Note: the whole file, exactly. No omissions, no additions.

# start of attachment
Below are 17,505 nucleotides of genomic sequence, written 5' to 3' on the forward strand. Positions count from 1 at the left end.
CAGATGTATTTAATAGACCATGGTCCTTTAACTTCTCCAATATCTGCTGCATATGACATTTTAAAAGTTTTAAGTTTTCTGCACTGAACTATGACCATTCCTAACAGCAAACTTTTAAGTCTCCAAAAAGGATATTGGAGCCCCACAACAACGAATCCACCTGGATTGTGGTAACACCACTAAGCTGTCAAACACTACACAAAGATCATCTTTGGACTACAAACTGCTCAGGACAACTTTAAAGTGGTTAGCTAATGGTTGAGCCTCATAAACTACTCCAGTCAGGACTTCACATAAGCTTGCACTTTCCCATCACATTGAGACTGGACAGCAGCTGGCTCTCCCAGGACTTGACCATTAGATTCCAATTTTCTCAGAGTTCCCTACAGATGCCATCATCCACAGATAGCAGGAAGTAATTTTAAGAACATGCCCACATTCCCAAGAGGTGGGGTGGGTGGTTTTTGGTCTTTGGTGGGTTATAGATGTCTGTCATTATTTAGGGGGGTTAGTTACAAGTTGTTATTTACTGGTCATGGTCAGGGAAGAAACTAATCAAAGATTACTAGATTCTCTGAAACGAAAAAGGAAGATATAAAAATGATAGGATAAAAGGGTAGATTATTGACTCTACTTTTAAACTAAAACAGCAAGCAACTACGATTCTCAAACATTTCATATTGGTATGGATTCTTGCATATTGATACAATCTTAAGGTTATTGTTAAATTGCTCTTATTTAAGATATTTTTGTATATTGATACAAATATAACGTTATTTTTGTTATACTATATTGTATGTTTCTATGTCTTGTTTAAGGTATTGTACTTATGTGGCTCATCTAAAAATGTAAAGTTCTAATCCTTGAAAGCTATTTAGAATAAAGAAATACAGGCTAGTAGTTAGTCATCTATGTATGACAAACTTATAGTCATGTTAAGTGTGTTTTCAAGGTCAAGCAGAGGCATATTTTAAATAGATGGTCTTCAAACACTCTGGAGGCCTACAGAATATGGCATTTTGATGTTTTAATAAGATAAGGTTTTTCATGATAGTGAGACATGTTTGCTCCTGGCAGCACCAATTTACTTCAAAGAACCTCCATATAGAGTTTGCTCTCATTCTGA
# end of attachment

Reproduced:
Below are 17,505 nucleotides of genomic sequence, written 5' to 3' on the forward strand. Positions count from 1 at the left end.
CAGATGTATTTAATAGACCATGGTCCTTTAACTTCTCCAATATCTGCTGCATATGACATTTTAAAAGTTTTAAGTTTTCTGCACTGAACTATGACCATTCCTAACAGCAAACTTTTAAGTCTCCAAAAAGGATATTGGAGCCCCACAACAACGAATCCACCTGGATTGTGGTAACACCACTAAGCTGTCAAACACTACACAAAGATCATCTTTGGACTACAAACTGCTCAGGACAACTTTAAAGTGGTTAGCTAATGGTTGAGCCTCATAAACTACTCCAGTCAGGACTTCACATAAGCTTGCACTTTCCCATCACATTGAGACTGGACAGCAGCTGGCTCTCCCAGGACTTGACCATTAGATTCCAATTTTCTCAGAGTTCCCTACAGATGCCATCATCCACAGATAGCAGGAAGTAATTTTAAGAACATGCCCACATTCCCAAGAGGTGGGGTGGGTGGTTTTTGGTCTTTGGTGGGTTATAGATGTCTGTCATTATTTAGGGGGGTTAGTTACAAGTTGTTATTTACTGGTCATGGTCAGGGAAGAAACTAATCAAAGATTACTAGATTCTCTGAAACGAAAAAGGAAGATATAAAAATGATAGGATAAAAGGGTAGATTATTGACTCTACTTTTAAACTAAAACAGCAAGCAACTACGATTCTCAAACATTTCATATTGGTATGGATTCTTGCATATTGATACAATCTTAAGGTTATTGTTAAATTGCTCTTATTTAAGATATTTTTGTATATTGATACAAATATAACGTTATTTTTGTTATACTATATTGTATGTTTCTATGTCTTGTTTAAGGTATTGTACTTATGTGGCTCATCTAAAAATGTAAAGTTCTAATCCTTGAAAGCTATTTAGAATAAAGAAATACAGGCTAGTAGTTAGTCATCTATGTATGACAAACTTATAGTCATGTTAAGTGTGTTTTCAAGGTCAAGCAGAGGCATATTTTAAATAGATGGTCTTCAAACACTCTGGAGGCCTACAGAATATGGCATTTTGATGTTTTAATAAGATAAGGTTTTTCATGATAGTGAGACATGTTTGCTCCTGGCAGCACCAATTTACTTCAAAGAACCTCCATATAGAGTTTGCTCTCATTCTGA